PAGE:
The regulatory effects of Fur on biofilm formation have been reported in various species. Fur has been shown to be a positive regulator of biofilm formation and exopolysaccharide production in Pectobacterium carotovorum subsp. Brasiliense and Xanthomonas vesicatoria (Liu et al., 2016; Tanui et al., 2017). In Staphylococcus aureus, biofilm formation is positively regulated by Fur in low-iron conditions but negatively regulated by iron via a Fur-independent mechanism (Johnson et al., 2005). In Klebsiella pneumoniae CG43, Fur promotes biofilm formation by induced expression of Type 3 fimbriae, mediated by MrkHI (Wu et al., 2012). However, a study in Pseudomonas aeruginosa showed that with low iron, a Fur mutant was able to organize into more mature biofilms than the WT strain (Banin et al., 2005). In Y. pestis, Fur inhibits biofilm production in vitro by binding to and repressing the transcription of hmsT that encodes a protein containing GGDEF domain (Sun et al., 2012). Fur had no regulatory effect on hmsHFRS, which is responsible for the synthesis and translocation of biofilm exopolysaccharide across the cell envelope (Bobrov et al., 2008; Sun et al., 2012). Thus, Fur can either activate or repress biofilm formation based on genetic background and iron concentration.
Fur has been described as an iron-dependent transcriptional regulator. However, a few studies have also demonstrated Fur to regulate the transcription of some genes independent of iron (Davis et al., 2005; Mey et al., 2005). The data presented here demonstrate that Fur, independent of iron, represses the biofilm formation and c-di-GMP production by V. cholerae, as well as controls the transcription of cdgD, vieSAB, vpsU, and vpsA-K. Fur bound to the regulatory regions of vieSAB and cdgD/vps activates and represses their transcription, respectively. Fur sites for vieSAB, cdgD, vpsA-K, and vpsU were not identified by ChIP-seq analysis (Davies et al., 2011). The genes associated with Fur-binding sites obtained by ChIP-seq were also not identified in microarray studies (Davies et al., 2011). Discrepancies between the presented results and the results obtained by the ChIP-seq may be due to differences in experimental methods (ChIP-seq maps regulator binding sites in vivo), bacterial growth conditions, and/or bacterial genetic background.
Iron is an essential nutrient for life, but there is almost no free iron to use within the hosts during early infection (Ganz, 2018). However, the biofilms formed by V. cholerae strain C7258 seemed to be independent of iron concentration. It has been reported that early infections in humans may include some sort of biofilm formation (Faruque et al., 2006; Tamayo et al., 2010; Sengupta et al., 2016). A previous study demonstrated expression levels of Fur to be low during the adaptation period in LB broth at 37°C (Gao et al., 2018), suggesting that expression levels of Fur may also be low during the early infection stage. In addition, the QS master regulators AphA and HapR are highly expressed at low cell density and high cell density, respectively, with HapR also functioning at low cell density (Ball et al., 2017; Lu et al., 2018). AphA promotes biofilm formation, but HapR represses biofilm formation (Ball et al., 2017; Lu et al., 2018). Transcription of fur is directly repressed by HapR in V. cholerae (Gao et al., 2018). Therefore, during the early stage of infection, AphA may promote the biofilm formation by V. cholerae. Simultaneously and at least partly, the regulatory system composed of Fur and HapR inhibits the biofilm formation. In this case, V. cholerae appropriately forms biofilms, which may be conducive to the survival and pathogenicity of the pathogen.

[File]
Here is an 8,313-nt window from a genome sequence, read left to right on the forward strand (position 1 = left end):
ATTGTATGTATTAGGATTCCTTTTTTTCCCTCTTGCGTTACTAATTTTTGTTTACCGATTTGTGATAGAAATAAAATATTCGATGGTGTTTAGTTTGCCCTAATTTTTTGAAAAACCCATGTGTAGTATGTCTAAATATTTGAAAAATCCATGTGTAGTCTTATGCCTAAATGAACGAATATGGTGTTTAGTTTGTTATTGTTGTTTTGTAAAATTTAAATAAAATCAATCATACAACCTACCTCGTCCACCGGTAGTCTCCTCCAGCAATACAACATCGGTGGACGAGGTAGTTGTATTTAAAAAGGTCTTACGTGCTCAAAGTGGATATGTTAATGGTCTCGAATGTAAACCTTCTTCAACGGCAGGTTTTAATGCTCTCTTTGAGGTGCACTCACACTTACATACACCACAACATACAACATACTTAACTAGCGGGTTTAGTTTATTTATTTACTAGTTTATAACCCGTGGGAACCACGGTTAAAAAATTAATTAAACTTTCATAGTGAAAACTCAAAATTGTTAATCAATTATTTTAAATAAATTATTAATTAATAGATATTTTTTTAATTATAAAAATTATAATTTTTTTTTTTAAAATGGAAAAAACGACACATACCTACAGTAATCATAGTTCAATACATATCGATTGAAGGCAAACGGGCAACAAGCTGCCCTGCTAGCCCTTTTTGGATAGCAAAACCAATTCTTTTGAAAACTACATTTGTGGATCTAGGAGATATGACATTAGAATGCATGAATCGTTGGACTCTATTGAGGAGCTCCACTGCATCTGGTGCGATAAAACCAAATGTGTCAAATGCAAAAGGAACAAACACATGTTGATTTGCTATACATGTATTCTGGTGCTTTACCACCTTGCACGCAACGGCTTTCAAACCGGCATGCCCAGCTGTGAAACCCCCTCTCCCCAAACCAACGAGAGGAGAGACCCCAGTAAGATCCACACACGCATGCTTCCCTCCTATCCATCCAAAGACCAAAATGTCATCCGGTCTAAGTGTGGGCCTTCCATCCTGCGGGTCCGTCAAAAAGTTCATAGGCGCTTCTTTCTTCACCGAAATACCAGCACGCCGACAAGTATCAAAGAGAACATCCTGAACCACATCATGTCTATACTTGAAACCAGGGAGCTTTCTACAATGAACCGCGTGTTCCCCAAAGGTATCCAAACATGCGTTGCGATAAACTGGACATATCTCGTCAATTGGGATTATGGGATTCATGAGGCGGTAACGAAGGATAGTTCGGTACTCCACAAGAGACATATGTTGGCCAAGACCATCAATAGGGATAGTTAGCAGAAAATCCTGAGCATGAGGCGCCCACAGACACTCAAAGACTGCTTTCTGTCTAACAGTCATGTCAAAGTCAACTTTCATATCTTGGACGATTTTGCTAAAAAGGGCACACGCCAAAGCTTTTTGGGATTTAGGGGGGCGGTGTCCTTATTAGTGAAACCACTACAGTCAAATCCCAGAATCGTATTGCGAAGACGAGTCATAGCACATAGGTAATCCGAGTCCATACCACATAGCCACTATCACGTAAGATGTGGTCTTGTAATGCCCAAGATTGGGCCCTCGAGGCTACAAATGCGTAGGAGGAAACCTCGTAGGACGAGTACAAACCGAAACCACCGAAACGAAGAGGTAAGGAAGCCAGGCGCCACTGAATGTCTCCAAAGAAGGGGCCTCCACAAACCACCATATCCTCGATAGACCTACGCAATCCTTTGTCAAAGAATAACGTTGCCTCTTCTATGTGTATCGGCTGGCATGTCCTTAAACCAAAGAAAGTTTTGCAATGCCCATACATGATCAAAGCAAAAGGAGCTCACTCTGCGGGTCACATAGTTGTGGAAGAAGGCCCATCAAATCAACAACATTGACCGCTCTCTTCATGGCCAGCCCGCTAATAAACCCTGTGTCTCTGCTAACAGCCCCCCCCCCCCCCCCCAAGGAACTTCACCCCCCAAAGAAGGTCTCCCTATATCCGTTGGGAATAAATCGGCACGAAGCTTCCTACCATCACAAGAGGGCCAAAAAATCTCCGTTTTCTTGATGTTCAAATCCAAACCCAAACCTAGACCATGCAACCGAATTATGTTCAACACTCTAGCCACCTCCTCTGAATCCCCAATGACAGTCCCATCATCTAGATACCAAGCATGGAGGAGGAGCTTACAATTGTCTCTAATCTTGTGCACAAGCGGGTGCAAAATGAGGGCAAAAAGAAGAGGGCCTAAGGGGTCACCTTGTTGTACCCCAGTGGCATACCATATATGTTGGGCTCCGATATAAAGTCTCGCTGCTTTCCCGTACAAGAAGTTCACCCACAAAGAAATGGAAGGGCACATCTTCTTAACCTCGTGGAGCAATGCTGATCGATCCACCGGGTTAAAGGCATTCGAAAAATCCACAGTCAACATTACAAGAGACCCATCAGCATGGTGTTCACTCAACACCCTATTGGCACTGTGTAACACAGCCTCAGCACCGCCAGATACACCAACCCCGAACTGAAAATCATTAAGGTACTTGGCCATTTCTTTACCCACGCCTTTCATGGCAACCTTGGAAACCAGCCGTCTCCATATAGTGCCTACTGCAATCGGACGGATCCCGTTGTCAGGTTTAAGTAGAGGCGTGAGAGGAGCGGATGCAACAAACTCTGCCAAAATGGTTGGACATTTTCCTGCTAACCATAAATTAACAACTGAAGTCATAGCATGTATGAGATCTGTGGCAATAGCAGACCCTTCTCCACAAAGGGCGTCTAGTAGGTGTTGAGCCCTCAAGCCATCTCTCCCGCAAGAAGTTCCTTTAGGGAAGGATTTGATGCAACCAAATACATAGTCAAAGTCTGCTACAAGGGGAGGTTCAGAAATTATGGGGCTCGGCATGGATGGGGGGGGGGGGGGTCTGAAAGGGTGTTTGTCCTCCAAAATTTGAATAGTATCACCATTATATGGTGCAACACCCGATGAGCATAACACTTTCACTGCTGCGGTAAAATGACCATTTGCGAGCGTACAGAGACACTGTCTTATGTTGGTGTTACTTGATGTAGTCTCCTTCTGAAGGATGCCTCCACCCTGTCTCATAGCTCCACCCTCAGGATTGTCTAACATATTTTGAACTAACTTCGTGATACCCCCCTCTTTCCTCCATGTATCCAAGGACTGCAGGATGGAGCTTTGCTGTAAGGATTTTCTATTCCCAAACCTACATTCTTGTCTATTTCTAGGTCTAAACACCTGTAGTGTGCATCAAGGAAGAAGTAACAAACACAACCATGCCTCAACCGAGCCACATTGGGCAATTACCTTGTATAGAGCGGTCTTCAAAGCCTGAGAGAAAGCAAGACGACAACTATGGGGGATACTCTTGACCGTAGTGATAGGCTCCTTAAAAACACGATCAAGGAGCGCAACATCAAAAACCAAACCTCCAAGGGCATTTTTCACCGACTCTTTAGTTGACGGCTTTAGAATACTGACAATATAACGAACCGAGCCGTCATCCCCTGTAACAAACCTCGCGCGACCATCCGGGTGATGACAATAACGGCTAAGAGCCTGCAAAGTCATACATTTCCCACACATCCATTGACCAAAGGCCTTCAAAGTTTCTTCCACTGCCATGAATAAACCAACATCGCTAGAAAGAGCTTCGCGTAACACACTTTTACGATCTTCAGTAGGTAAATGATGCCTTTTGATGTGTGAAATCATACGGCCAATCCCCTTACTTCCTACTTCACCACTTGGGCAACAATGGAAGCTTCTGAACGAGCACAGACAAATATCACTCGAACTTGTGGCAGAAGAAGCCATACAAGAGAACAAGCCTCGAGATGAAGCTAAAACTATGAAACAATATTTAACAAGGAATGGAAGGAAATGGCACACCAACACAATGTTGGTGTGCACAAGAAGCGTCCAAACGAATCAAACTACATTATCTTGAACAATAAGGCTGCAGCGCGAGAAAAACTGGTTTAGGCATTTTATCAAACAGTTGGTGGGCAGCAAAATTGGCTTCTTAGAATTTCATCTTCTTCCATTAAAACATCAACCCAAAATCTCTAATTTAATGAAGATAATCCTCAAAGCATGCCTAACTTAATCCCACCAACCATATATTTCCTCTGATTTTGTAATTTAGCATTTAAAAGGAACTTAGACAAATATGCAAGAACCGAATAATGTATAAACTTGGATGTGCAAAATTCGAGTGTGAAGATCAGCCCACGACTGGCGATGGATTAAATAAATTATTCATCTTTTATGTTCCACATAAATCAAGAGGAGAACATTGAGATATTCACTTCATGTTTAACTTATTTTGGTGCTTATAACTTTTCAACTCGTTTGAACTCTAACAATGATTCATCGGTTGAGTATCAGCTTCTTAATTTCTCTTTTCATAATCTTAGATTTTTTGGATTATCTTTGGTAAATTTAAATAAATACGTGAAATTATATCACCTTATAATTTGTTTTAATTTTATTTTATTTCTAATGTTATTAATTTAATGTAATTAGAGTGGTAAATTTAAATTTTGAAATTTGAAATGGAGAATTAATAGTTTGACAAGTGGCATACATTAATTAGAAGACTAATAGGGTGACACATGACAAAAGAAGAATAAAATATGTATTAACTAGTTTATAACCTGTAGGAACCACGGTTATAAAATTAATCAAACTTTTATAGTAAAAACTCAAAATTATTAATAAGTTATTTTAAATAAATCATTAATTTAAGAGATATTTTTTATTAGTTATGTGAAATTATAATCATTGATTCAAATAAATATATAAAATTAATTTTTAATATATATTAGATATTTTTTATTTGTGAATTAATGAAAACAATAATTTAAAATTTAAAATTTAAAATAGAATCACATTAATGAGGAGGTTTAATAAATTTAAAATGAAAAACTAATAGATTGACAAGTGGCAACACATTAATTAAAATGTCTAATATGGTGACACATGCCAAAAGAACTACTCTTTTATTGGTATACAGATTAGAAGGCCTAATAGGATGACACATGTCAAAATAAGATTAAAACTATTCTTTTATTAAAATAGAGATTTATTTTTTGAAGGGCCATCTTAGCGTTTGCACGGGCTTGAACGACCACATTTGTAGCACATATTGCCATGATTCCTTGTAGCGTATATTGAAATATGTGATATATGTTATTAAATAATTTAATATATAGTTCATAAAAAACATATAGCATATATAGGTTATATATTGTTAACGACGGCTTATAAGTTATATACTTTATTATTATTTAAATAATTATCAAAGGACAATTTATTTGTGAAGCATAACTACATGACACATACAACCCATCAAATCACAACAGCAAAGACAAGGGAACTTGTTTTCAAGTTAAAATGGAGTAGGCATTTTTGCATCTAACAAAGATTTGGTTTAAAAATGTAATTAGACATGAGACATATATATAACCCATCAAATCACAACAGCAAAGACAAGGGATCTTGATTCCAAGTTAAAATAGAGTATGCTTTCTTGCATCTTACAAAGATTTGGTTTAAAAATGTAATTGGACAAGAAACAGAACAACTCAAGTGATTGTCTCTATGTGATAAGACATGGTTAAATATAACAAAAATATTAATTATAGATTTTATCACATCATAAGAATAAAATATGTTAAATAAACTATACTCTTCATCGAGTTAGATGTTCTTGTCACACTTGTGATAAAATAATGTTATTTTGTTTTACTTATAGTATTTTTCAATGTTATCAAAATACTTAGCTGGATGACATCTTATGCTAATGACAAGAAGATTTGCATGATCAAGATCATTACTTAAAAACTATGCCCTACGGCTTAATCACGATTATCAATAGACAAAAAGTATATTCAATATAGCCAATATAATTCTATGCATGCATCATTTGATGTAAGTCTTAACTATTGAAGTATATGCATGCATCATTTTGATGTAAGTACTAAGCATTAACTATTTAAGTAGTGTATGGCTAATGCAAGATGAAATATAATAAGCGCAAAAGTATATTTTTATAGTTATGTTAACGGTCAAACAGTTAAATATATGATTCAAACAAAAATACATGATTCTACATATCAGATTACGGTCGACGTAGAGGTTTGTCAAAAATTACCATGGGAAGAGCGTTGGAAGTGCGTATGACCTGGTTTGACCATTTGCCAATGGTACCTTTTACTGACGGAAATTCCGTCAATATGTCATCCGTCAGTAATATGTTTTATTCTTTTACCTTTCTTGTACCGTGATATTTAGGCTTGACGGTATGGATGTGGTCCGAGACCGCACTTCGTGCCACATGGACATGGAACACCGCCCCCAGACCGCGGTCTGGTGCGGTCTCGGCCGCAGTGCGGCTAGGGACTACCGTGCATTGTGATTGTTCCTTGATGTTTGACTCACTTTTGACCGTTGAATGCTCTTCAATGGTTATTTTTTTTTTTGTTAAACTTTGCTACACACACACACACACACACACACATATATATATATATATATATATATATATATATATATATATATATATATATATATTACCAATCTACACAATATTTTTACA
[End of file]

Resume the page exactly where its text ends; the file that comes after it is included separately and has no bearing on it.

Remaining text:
The Fur site for vieSAB is located downstream of the transcription start site of vieSAB (Figure 5), and thus, this is an unusual binding position for a regulator to activate its target genes. The mechanism by which Fur directly activates the transcription of a target gene is complex with Fur binding sites usually located an approximate 100 bp upstream of the transcriptional start site of Fur-activated genes (Troxell and Hassan, 2013). Notably, the Fur binding site for vieSAB overlaps with the binding sites of H-NS (Figure 5), which has been demonstrated to be a repressor of vieSAB (Ayala et al., 2018). Thus, Fur may act as an anti-repressor of H-NS-mediated vieSAB repression in V. cholerae (Troxell and Hassan, 2013). The Fur site for each of the regulatory regions of cdgD, vpsA-K, and vpsU was found to be located far upstream of the core −35 element, which is unusual for transcriptional repression. It is possible that Fur can antagonize other transcriptional activators of cdgD, vpsA-K, and vpsU. For example, the Fur binding site for vpsA-K entirely overlaps with the binding site of VpsT, while that of vpsU is adjacent to the VpsR-box like sequence (Figure 5) (Ayala et al., 2015; Zamorano-Sanchez et al., 2015). Both VpsT and VpsR have been demonstrated to be expression activators of vps biosynthesis genes (Yildiz et al., 2001; Casper-Lindley and Yildiz, 2004). Moreover, the Fur binding site for vpsA-K also overlaps with the binding sites of H-NS (Figure 5), and thus Fur may cooperate with H-NS to repress vpsA-K transcription (Ayala et al., 2015, 2018). A similar mechanism has been demonstrated for the interaction of LeuO and H-NS with the vieSAB promoter in V. cholerae (Ayala et al., 2018). In addition, we observed that the predicted minimal Fur sites for vpsA and cdgD are located upstream of the detected Fur sites. This assertion is supported by our DNase I footprinting assay in the absence of Fe2+ and replaced by Mn2+. The DNA binding consensuses for Fur-Fe2+ and Fur-Mn2+ could be slightly different. In any case, the DNA-binding sites of Fur for target promoters cannot be simply predicted in vitro by the 19- or 21-bp palindromic sequences.